Big Brother Mouse: Literacy is my favorite cause, so I was super excited when I stumbled upon Big Brother Mouse. In Laos, many people live in remote areas where books aren’t exactly accessible. And even when books are available, many of them are in foreign languages. Big Brother Mouse works to increase the quantity of books in the Lao language and gets those books to places they wouldn’t normally go. Opportunities to help out mostly involve sponsorship (however! if you have a published book that would be appropriate in Laos and you’re willing to give them the rights to publish it in Lao – let them know! They might be interested and you’d be making a difference in people’s lives!), but something cool you can donate toward are book parties. During book parties, they bring books to a more remote village. There are a lot of fun activities and games, and in the end, they leave enough books behind to start a mini-library. What makes this even better is that if you sponsor a book party, you can attend one in the future. It seems like a great way to support literacy and learn about Lao culture in a really unique setting.

Every time I read the Big Brother Mouse website, I want to learn and master the Lao language, just so that I can help them write and translate books. Hmm, I wonder if I could get my pharmacist credentials in Laos, so that I could stay longer and make myself useful.


In my travel research, the biggest surprise to me was the Philippines. I didn’t know much about the country, other than how it was composed of many islands and their people, I swear, are the bravest people in the world. Even in Northern, Northern Canadian towns that suffer extreme climates that even us Canadians can’t stand, you’ll always find a thriving and cheerful Filipino community.

About a year ago, I started sponsoring a little girl in the Philippines. The organization I do the sponsorship with, Plan Canada, lets you visit your sponsored children. (Mine is really young, so I would probably be more like visiting her family.) So I started doing researching what else I could check out in the Philippines.

Interestingly, there is a lot to do in the Philippines. Plus, tourism there seems to be at its childhood stages, so there is enough infrastructure to make travel simple and interesting, but the country isn’t overrun yet by annoying and perverted tourists.

One thing that caught my eye is WWOOFing opportunities in the Philippines. WWOOFing (Willing Workers On Organic Farms – basically you get room and board in exchange for volunteering on a farm) is super popular among travelers to Australia and New Zealand, but I was surprised to see hosts in the Philippines. I think it would be a great chance to stay in one place in the Philippines, put my Australian farm skills to use, contribute a little bit to the local economy and get a small feel of daily life in their country.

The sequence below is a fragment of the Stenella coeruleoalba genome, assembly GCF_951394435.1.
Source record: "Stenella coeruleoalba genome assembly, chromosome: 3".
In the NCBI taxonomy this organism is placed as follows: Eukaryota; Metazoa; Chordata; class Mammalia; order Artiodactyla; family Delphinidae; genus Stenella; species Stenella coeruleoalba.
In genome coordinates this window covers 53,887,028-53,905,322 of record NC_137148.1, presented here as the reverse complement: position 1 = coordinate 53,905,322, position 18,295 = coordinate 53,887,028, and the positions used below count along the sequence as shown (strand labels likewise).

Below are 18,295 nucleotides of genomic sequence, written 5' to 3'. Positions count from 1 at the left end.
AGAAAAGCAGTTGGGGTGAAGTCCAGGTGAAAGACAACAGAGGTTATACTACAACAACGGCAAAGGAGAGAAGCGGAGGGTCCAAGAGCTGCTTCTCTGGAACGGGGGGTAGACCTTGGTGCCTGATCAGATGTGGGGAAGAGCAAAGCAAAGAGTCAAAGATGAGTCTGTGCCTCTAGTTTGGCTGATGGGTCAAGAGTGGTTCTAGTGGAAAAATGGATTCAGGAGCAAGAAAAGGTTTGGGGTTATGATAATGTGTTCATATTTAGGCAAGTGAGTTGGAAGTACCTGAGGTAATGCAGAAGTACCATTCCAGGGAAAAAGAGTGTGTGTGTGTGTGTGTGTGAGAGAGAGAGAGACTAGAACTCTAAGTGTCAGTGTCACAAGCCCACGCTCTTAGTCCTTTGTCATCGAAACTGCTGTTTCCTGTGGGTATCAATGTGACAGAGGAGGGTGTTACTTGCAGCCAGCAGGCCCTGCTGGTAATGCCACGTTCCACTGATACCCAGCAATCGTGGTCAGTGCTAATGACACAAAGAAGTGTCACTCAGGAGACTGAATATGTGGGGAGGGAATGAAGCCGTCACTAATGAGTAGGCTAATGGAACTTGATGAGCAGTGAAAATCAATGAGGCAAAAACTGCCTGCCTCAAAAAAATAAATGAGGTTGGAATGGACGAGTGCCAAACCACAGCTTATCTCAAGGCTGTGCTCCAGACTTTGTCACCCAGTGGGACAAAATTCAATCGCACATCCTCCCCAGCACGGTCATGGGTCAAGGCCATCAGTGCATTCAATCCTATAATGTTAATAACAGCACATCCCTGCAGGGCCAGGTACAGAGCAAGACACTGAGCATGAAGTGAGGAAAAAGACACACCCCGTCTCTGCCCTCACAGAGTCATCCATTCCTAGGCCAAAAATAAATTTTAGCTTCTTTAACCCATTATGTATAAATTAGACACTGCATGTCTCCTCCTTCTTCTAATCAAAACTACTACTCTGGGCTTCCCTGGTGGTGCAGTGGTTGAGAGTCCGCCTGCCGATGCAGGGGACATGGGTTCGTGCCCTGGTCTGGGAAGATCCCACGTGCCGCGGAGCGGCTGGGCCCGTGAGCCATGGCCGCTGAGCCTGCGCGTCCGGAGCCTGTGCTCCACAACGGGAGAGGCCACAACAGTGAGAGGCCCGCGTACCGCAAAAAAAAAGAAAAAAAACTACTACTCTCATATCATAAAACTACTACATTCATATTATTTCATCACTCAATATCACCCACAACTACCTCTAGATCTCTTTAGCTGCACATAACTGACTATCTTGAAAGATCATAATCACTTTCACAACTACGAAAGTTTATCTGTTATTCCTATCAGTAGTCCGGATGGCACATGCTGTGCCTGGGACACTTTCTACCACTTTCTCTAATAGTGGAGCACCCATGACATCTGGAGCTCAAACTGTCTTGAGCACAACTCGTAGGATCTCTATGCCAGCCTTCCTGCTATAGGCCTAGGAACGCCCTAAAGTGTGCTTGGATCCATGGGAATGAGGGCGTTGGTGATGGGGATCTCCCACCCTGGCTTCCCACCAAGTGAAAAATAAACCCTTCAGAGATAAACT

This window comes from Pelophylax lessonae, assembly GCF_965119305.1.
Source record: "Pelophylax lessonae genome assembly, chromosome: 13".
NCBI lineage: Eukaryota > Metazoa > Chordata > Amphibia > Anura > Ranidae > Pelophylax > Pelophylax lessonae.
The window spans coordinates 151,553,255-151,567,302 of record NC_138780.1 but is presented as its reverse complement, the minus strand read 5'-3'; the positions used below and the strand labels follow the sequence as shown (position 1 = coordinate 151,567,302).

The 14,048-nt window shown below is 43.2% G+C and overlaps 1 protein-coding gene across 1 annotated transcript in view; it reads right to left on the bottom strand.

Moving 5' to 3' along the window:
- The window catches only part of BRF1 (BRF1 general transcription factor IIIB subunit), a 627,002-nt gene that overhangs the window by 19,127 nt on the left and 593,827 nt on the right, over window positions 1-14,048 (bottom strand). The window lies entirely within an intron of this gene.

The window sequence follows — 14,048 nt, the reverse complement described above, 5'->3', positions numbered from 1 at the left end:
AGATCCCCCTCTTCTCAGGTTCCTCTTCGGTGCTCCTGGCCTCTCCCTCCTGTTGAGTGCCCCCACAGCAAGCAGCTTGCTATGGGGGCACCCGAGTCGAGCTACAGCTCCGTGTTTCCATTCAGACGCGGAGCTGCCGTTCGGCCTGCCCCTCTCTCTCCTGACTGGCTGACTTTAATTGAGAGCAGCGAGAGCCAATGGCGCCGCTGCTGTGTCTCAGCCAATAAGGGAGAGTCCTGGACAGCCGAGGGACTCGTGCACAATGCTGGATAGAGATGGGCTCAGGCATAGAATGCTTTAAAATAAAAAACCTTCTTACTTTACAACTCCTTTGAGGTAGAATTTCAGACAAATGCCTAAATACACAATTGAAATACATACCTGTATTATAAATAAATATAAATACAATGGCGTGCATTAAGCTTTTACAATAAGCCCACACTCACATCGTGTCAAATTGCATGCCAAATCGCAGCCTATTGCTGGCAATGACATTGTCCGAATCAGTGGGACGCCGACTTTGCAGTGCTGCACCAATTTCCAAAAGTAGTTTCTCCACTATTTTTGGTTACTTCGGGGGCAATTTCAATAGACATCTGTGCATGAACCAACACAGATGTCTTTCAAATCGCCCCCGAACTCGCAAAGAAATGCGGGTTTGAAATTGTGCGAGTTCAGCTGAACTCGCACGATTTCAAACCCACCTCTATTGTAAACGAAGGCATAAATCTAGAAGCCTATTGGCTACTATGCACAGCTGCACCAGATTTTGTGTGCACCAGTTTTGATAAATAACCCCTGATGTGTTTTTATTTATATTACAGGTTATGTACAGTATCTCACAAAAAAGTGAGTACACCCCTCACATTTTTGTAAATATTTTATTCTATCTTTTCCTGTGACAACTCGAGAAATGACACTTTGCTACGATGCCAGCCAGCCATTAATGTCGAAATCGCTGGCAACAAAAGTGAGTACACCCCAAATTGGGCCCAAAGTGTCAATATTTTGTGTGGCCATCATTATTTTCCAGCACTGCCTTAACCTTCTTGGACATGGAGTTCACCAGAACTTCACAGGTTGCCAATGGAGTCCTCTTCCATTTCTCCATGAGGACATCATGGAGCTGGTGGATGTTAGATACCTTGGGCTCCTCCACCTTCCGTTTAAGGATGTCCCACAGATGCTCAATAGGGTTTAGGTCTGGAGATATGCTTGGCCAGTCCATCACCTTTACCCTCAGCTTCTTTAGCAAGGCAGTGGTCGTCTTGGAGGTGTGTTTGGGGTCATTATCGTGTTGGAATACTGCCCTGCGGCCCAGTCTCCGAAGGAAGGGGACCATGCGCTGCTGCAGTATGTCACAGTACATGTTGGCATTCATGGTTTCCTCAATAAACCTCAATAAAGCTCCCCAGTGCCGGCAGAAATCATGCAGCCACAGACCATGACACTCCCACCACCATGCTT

And more!

Those are the bigger projects I’m interested in, but I would still like to see all the countries listed in my South East Asia guide book. I definitely want to visit temples in Myanmar/Burma and Cambodia (I would like to study religious history in those countries, but I couldn’t find much in terms of short courses so I will probably have to teach myself before I go). I want to take a (or several!) cooking class(es) in Vietnam. I want to visit the wildlife in Indonesia and Malaysia, I want to stay in a Borneo Longhouse. New Zealand has my attention as well and I would love to take a short course on Maori culture and language (all I could find, though, were year long university certificates and, unfortunately, I don’t have enough time for that).

I want to eat lots of food in Singapore (and also want to explore the city/country – I had this massive fascination with Singapore when I was, like, 19, and while the obsession has faded, I definitely want to spend a few days there) and experience Brunei and Timor-Leste, two countries that I had barely even heard of before researching my trip. (I had heard of Timor-Leste slightly, back when I was in high school, because of the unrest at the time, but I haven’t heard much of it since then.) And while I’m probably the only person in the world who doesn’t really care to go to Bali, I figure I should still spend a couple of nights there, just because.